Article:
TORONTO, May 8 (Reuters) - Target Stores Inc’s problems in Canada may have started with its first step: deciding to occupy the premises of a failed discount chain that didn’t have the panache Canadians anticipated they would find in a retailer renowned for its “cheap chic.”
Target, which ousted chairman and chief executive Gregg Steinhafel this week after a massive data breach shook the confidence of its U.S. customers and hurt its sales, also reported an almost $1 billion 2013 operating loss by its Canadian stores. Target, which opened 124 stores in Canada in 2013 - compared with just 15 in the U.S. - built them on the bones of the now defunct Zellers chain, whose store leases it bought in 2011 for $1.8 billion.
Trouble with that was, the stores were often smaller than those in the United States, and found in down-market malls rather than up-and-coming retail destinations. Some analysts said that Target’s Canadian woes began with that footprint, while the company’s inability to stock the stores with items Canadians want at the prices they expected is what ultimately alienated customers.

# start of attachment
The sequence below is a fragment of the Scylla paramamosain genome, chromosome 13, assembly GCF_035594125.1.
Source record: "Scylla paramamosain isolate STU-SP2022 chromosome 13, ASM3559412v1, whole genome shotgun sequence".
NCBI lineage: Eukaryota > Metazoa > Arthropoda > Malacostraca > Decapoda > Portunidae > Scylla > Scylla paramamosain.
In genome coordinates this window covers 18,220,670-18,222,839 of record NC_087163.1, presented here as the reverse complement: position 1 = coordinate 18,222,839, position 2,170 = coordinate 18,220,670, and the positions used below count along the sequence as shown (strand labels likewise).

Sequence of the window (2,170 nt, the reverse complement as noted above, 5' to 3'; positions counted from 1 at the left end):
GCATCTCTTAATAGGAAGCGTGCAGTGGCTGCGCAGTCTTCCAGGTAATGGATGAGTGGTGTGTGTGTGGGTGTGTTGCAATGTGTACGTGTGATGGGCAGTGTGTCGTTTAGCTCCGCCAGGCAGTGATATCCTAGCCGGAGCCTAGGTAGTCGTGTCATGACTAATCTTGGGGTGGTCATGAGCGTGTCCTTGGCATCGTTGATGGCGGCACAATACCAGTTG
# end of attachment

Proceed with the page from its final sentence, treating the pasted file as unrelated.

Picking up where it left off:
“Canadians were expecting the U.S. Target experience,” said Doug Stephens, president of Retail Prophet Consultants in Toronto. “Instead they got Zellers with lipstick.”
Canadian shoppers also complain that prices are higher than they thought they would be, that there’s inadequate selection of goods on the shelves, and that the company’s supply chains don’t meet the expectations drummed up by its advertising.